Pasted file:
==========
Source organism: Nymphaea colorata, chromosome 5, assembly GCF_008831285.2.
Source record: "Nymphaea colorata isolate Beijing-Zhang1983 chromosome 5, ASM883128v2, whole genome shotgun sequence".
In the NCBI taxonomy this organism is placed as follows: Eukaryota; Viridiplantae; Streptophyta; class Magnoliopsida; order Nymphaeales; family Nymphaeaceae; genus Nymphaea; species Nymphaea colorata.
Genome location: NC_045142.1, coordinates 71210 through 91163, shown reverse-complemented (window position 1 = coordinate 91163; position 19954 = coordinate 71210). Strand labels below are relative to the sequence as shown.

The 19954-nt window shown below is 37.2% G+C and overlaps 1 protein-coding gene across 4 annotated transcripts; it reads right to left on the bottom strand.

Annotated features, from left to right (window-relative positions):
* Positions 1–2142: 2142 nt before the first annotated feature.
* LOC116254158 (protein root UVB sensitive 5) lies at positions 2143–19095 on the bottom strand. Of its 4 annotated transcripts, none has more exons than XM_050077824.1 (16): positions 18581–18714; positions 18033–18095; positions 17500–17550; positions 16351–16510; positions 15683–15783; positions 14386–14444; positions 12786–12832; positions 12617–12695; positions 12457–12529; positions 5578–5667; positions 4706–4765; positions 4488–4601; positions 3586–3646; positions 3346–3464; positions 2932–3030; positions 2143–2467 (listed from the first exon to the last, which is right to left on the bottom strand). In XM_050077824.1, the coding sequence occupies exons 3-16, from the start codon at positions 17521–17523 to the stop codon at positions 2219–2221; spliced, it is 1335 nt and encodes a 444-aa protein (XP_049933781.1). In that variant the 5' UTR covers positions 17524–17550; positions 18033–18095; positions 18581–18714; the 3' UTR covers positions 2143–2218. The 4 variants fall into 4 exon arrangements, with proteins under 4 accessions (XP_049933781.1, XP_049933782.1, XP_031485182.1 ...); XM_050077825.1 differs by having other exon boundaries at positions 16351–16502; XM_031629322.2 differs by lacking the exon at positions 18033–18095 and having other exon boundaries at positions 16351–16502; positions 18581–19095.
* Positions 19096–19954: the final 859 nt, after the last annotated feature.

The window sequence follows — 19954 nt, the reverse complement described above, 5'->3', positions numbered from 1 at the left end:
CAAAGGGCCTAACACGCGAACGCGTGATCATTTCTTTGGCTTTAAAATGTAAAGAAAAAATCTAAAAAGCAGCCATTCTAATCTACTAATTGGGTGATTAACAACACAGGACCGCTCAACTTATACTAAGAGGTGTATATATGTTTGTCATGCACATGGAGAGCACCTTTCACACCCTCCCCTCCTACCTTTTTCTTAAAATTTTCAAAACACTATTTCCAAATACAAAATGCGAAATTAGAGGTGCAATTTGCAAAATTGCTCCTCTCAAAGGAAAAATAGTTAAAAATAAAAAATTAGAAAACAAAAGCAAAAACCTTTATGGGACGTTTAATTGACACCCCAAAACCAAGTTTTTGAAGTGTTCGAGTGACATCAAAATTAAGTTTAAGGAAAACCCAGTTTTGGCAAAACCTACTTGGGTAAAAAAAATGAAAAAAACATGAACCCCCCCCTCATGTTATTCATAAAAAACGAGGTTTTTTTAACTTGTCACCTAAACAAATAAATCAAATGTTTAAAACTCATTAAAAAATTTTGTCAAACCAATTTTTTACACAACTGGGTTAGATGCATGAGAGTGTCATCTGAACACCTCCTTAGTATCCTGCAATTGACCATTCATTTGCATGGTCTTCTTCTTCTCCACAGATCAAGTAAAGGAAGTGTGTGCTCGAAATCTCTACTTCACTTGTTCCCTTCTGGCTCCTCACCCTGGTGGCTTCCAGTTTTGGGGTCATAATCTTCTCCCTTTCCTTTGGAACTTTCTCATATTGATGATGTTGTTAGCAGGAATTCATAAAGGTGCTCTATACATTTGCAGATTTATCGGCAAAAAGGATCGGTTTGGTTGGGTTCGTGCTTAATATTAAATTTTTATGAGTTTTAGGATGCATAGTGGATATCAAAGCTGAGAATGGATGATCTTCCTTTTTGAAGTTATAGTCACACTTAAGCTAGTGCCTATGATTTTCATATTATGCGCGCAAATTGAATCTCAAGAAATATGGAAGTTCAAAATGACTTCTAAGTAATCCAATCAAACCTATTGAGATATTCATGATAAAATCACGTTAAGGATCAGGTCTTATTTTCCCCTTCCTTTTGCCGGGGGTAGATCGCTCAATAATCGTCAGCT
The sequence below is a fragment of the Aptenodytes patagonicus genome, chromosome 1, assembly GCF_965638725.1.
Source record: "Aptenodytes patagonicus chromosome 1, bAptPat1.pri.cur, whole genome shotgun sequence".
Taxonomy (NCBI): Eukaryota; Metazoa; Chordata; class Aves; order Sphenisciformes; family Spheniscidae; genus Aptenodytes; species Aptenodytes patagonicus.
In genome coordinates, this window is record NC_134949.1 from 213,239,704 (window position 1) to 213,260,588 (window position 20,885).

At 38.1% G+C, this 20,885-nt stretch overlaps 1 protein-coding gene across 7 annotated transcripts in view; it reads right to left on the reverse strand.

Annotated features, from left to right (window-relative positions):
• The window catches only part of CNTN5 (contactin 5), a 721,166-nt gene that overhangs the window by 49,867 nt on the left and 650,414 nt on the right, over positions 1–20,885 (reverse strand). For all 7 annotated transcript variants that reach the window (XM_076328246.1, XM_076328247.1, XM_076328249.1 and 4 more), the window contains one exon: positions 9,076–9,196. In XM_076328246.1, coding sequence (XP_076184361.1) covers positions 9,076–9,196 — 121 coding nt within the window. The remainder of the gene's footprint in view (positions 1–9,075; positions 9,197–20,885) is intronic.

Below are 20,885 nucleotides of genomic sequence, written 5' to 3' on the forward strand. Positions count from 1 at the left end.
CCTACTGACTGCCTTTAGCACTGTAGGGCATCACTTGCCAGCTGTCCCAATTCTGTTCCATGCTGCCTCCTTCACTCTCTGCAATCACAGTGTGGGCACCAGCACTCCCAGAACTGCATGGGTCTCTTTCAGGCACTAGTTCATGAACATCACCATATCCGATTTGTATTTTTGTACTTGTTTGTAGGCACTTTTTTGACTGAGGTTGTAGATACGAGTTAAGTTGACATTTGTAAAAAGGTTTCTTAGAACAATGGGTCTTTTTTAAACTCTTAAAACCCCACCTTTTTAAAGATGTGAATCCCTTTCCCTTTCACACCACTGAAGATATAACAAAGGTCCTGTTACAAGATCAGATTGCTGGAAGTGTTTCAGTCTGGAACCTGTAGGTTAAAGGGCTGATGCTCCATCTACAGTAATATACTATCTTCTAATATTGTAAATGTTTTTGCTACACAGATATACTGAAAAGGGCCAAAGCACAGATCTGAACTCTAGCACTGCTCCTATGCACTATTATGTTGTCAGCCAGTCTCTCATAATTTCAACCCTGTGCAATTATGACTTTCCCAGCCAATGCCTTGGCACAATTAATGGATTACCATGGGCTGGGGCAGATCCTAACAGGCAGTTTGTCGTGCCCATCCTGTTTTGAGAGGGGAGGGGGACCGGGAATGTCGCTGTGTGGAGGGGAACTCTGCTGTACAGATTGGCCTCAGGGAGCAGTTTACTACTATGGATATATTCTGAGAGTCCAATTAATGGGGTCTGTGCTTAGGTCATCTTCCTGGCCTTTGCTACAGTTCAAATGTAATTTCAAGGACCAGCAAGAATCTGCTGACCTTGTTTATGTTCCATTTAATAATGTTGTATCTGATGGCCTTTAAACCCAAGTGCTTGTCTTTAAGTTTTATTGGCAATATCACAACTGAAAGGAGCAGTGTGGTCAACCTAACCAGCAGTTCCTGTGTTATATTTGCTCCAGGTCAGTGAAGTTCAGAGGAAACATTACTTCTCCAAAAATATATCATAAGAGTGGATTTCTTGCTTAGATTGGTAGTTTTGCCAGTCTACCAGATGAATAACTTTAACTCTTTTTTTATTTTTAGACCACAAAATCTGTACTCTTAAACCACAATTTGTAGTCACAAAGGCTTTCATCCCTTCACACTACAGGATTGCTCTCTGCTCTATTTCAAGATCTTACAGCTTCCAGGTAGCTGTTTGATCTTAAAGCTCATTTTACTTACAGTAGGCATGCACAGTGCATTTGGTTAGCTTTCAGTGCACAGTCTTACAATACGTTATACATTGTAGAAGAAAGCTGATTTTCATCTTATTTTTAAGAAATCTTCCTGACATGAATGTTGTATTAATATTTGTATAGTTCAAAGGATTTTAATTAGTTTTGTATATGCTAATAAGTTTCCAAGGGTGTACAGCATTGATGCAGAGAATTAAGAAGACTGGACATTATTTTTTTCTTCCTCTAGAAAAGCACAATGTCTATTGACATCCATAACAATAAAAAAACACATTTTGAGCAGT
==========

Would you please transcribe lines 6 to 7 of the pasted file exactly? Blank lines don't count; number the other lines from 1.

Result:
Annotated features, from left to right (window-relative positions):
* Positions 1–2142: 2142 nt before the first annotated feature.